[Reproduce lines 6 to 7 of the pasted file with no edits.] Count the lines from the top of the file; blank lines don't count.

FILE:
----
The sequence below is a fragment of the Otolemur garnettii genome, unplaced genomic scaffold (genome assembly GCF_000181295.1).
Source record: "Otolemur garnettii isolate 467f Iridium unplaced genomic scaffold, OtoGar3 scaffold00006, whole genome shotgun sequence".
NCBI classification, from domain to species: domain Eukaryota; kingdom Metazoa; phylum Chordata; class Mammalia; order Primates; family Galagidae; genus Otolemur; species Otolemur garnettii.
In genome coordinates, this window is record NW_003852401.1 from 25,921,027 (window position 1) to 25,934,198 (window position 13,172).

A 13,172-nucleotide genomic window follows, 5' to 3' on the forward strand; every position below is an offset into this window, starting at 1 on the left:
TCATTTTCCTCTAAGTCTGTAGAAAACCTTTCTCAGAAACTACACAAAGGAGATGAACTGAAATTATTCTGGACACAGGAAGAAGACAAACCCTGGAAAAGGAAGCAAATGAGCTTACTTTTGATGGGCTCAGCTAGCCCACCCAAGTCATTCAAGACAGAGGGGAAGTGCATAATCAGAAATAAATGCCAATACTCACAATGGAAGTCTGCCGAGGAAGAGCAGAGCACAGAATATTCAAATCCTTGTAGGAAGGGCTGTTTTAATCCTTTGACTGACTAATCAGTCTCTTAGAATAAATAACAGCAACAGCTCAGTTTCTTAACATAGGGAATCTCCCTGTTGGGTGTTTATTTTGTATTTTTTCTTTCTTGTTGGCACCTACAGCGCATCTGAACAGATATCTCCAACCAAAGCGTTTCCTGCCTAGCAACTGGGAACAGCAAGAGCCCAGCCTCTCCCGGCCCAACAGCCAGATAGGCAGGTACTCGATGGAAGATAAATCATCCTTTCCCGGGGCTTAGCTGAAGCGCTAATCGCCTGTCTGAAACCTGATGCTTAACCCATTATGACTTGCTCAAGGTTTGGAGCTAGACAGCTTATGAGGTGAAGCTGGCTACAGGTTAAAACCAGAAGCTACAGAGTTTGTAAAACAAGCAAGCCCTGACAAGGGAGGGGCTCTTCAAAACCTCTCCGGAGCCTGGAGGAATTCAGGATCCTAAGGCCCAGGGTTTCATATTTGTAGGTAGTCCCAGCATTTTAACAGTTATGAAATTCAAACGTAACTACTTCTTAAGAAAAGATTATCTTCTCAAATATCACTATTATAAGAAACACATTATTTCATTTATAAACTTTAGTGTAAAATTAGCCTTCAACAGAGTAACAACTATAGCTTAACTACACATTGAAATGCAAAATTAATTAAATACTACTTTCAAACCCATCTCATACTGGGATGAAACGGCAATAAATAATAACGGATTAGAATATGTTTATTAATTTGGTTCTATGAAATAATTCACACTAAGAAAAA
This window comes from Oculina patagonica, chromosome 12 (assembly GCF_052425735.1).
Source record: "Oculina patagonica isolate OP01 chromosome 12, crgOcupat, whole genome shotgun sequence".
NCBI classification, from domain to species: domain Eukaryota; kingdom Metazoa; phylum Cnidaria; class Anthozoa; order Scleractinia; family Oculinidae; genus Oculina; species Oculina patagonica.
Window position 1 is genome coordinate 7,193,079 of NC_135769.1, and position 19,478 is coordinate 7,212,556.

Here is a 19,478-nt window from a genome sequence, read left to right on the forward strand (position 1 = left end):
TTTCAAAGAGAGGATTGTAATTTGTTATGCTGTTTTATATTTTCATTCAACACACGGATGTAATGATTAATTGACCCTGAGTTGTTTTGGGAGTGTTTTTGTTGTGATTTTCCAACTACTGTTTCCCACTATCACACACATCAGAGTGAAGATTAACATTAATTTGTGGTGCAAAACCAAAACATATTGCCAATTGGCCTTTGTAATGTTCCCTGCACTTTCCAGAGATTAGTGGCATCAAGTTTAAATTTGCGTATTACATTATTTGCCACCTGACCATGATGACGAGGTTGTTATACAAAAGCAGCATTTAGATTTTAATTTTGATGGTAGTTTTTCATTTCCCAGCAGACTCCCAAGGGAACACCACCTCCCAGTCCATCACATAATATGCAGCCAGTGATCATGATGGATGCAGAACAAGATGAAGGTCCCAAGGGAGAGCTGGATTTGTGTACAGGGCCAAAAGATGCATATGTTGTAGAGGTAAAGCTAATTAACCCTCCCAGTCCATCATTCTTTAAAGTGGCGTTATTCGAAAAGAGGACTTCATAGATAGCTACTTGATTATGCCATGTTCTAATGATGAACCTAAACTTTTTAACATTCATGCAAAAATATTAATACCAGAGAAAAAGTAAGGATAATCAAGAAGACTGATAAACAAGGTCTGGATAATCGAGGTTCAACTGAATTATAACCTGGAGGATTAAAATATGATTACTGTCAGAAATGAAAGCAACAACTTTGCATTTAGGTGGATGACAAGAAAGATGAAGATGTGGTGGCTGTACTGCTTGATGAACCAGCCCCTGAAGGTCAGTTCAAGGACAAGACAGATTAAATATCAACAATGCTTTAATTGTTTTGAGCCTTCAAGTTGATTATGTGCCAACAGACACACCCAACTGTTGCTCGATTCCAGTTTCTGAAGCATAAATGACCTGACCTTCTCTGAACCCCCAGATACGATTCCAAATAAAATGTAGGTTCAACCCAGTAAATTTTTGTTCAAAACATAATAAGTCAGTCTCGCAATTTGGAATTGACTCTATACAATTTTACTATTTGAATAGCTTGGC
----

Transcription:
TCATTTTCCTCTAAGTCTGTAGAAAACCTTTCTCAGAAACTACACAAAGGAGATGAACTGAAATTATTCTGGACACAGGAAGAAGACAAACCCTGGAAAAGGAAGCAAATGAGCTTACTTTTGATGGGCTCAGCTAGCCCACCCAAGTCATTCAAGACAGAGGGGAAGTGCATAATCAGAAATAAATGCCAATACTCACAATGGAAGTCTGCCGAGGAAGAGCAGAGCACAGAATATTCAAATCCTTGTAGGAAGGGCTGTTTTAATCCTTTGACTGACTAATCAGTCTCTTAGAATAAATAACAGCAACAGCTCAGTTTCTTAACATAGGGAATCTCCCTGTTGGGTGTTTATTTTGTATTTTTTCTTTCTTGTTGGCACCTACAGCGCATCTGAACAGATATCTCCAACCAAAGCGTTTCCTGCCTAGCAACTGGGAACAGCAAGAGCCCAGCCTCTCCCGGCCCAACAGCCAGATAGGCAGGTACTCGATGGAAGATAAATCATCCTTTCCCGGGGCTTAGCTGAAGCGCTAATCGCCTGTCTGAAACCTGATGCTTAACCCATTATGACTTGCTCAAGGTTTGGAGCTAGACAGCTTATGAGGTGAAGCTGGCTACAGGTTAAAACCAGAAGCTACAGAGTTTGTAAAACAAGCAAGCCCTGACAAGGGAGGGGCTCTTCAAAACCTCTCCGGAGCCTGGAGGAATTCAGGATCCTAAGGCCCAGGGTTTCATATTTGTAGGTAGTCCCAGCATTTTAACAGTTATGAAATTCAAACGTAACTACTTCTTAAGAAAAGATTATCTTCTCAAATATCACTATTATAAGAAACACATTATTTCATTTATAAACTTTAGTGTAAAATTAGCCTTCAACAGAGTAACAACTATAGCTTAACTACACATTGAAATGCAAAATTAATTAAATACTACTTTCAAACCCATCTCATACTGGGATGAAACGGCAATAAATAATAACGGATTAGAATATGTTTATTAATTTGGTTCTATGAAATAATTCACACTAAGAAAAA
This window comes from Oculina patagonica, chromosome 12 (assembly GCF_052425735.1).